President Jacob Zuma's enemies have previously sought to topple him with parliamentary votes of no confidence.
PIC: Supporters of South Africa's ruling African National Congress (ANC) react to an address by newly-elected ANC president and South African Deputy President, Cyril Ramaphosa, during a rally on Sunday in Cape Town. (AFP)
AFRICA | POLITICS
Pressure is mounting on South Africa's scandal-tarred president, Jacob Zuma, to leave office ahead of elections next year.
Here are the ways by which he could leave office early:
Vote of no confidence
Zuma's enemies have previously sought to topple him with parliamentary votes of no confidence.
Several such motions have been tabled in parliament but failed.
During the last attempt, in August, the president's opponents fell short by only 24 votes after some lawmakers from Zuma's own African National Congress (ANC) party voted against him.
For such a motion to succeed, a simple majority of parliamentarians would be needed -- 201 in total. The ANC has 249 seats in the national assembly.
If successful, the president and cabinet would have to resign.
The speaker of parliament would become president for a maximum 30 days.
The radical opposition Economic Freedom Fighters party has tabled another motion of no confidence which is due to be debated in parliament on February 22.
Opposition parties are now requesting it is moved forwarded.
The impeachment process provides three grounds by which lawmakers can strip the president of office: a serious breach of the constitution; serious misconduct; or incapacity to carry out his or her duties.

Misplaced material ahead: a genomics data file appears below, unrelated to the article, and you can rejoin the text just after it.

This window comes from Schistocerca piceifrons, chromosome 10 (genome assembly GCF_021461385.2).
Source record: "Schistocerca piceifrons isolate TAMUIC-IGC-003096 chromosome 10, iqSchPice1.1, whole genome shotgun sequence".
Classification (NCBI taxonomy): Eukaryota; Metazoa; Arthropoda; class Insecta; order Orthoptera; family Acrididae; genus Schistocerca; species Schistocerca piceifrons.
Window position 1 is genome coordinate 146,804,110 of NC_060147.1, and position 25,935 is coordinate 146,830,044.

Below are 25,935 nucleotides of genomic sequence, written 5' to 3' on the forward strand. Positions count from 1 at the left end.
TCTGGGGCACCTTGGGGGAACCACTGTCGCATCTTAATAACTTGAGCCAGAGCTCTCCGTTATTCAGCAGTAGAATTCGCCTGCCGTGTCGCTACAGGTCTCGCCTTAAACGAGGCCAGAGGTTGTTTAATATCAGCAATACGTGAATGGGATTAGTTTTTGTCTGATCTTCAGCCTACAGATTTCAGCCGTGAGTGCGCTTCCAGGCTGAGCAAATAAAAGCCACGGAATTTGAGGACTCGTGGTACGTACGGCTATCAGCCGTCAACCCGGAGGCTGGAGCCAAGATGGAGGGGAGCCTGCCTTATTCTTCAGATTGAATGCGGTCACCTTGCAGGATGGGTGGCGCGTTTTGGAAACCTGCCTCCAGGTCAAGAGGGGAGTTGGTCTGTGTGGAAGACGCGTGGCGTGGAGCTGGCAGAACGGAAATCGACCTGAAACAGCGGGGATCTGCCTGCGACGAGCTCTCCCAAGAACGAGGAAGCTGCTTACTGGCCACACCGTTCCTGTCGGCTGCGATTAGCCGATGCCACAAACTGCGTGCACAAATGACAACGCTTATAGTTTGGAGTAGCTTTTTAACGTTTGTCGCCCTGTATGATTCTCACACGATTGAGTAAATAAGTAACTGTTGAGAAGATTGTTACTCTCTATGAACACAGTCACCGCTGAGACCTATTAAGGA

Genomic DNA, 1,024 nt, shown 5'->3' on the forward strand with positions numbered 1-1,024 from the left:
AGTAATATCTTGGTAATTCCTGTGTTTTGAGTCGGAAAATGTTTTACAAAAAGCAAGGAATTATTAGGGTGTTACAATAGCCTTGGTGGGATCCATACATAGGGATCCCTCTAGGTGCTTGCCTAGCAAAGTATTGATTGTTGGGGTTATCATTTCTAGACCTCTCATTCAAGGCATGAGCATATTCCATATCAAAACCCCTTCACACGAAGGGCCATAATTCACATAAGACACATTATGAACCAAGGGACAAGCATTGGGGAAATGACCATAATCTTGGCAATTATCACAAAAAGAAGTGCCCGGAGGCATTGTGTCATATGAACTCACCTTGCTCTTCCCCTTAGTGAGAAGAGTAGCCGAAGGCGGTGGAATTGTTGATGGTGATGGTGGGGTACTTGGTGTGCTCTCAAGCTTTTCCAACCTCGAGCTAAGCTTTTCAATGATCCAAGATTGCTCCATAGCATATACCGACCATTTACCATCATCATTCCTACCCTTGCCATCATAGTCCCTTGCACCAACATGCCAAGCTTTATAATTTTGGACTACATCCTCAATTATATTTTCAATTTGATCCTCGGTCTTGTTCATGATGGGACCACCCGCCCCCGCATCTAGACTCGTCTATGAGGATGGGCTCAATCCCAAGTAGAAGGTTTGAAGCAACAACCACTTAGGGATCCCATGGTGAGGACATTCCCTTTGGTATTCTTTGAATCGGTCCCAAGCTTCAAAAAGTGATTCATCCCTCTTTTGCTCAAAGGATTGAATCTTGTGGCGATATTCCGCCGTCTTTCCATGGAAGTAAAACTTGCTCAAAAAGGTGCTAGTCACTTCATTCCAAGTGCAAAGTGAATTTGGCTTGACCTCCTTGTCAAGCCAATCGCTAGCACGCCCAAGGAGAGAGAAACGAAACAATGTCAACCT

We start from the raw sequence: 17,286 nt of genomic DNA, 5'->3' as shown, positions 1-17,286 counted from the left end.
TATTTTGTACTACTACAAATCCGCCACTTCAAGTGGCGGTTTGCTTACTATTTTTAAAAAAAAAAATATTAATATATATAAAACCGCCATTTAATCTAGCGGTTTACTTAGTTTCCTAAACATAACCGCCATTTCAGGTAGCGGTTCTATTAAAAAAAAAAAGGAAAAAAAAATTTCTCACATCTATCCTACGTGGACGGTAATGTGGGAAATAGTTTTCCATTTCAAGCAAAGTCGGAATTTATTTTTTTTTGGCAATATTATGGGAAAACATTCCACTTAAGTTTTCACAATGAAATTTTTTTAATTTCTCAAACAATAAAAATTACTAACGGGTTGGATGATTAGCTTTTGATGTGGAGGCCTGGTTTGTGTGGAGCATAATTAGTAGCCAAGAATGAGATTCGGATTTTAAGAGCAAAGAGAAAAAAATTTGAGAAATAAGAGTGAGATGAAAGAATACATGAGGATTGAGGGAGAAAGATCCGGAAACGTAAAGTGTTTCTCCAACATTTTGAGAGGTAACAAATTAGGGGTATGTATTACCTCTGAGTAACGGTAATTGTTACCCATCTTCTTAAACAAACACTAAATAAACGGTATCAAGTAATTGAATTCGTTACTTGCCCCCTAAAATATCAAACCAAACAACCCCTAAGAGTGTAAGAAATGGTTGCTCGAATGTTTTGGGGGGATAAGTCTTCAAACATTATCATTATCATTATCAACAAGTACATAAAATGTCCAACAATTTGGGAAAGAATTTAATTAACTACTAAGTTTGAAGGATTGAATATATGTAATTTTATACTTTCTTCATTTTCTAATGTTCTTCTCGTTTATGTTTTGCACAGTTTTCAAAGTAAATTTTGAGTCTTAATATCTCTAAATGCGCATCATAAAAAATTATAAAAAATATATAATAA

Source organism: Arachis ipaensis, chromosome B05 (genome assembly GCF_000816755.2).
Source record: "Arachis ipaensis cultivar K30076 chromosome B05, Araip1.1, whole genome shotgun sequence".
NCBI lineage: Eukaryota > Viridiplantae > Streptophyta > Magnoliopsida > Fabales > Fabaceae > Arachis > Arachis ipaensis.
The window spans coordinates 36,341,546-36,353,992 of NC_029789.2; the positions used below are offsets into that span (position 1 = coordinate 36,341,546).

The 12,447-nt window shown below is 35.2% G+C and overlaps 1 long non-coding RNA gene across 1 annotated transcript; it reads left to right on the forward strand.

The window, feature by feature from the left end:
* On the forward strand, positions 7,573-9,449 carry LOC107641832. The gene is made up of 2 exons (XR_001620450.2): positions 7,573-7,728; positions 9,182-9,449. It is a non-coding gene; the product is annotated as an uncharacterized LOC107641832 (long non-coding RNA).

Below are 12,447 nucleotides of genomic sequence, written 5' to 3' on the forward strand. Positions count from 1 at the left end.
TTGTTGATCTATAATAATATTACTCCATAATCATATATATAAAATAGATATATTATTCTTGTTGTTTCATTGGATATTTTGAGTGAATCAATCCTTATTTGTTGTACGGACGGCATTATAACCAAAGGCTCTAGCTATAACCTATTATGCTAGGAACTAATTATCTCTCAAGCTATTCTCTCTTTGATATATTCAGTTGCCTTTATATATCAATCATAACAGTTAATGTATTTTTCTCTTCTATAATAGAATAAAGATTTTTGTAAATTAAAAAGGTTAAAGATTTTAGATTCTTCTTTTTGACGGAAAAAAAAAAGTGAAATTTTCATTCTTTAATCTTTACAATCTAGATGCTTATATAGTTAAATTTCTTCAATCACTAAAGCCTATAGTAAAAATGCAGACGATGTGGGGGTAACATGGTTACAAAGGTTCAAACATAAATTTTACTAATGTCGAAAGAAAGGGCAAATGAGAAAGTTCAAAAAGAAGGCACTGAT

Two-thirds -- 267 -- of the members of the National Assembly would have to vote for the president's removal for this pathway to succeed.
If a president is removed by impeachment, he or she is replaced by the deputy president, and would lose the perks and benefits normally afforded to former heads of state.
However, the prospects for this are unclear. Parliament's oversight of the president has been criticised as being too slack.
In 2016, Zuma was found guilty of failing to uphold the constitution by the country's highest court over taxpayer-funded upgrades to his personal home.
After a court battle, Zuma agreed to pay back $500,000 (410,000 euros) that he had refused to reimburse.
In December, the Constitutional Court criticised parliament for not holding the president to account over this scandal and ordered it to draft clear rules for removing a sitting head of state.
Parliament has begun discussing such a mechanism but could take months to conclude the process.
Resignation and recall
There are two main scenarios under which Zuma could resign.
He could decide to relinquish power -- likely the most dignified option.
This route would "not embarrass the president", Collette Schulz-Herzenberg, a political science lecturer at Stellenbosch University, said.
Under the other scenario, Zuma could be "recalled" by his party when its National Executive Committee meets on Monday and effectively forced to step down.
If he refused to resign as head of state, the party could then trigger a parliamentary confidence vote to get rid of him.
In 2008 when Jacob Zuma was head of the ANC, it recalled head of state Thabo Mbeki and shortened his term by eight months.
The party then ordered him to quit the presidency, because South African presidents derive their legitimacy from the largest party in parliament which elects them.
The deputy president -- Cyril Ramaphosa -- would take power and it would be up to the national assembly to pick a new president within 30 days.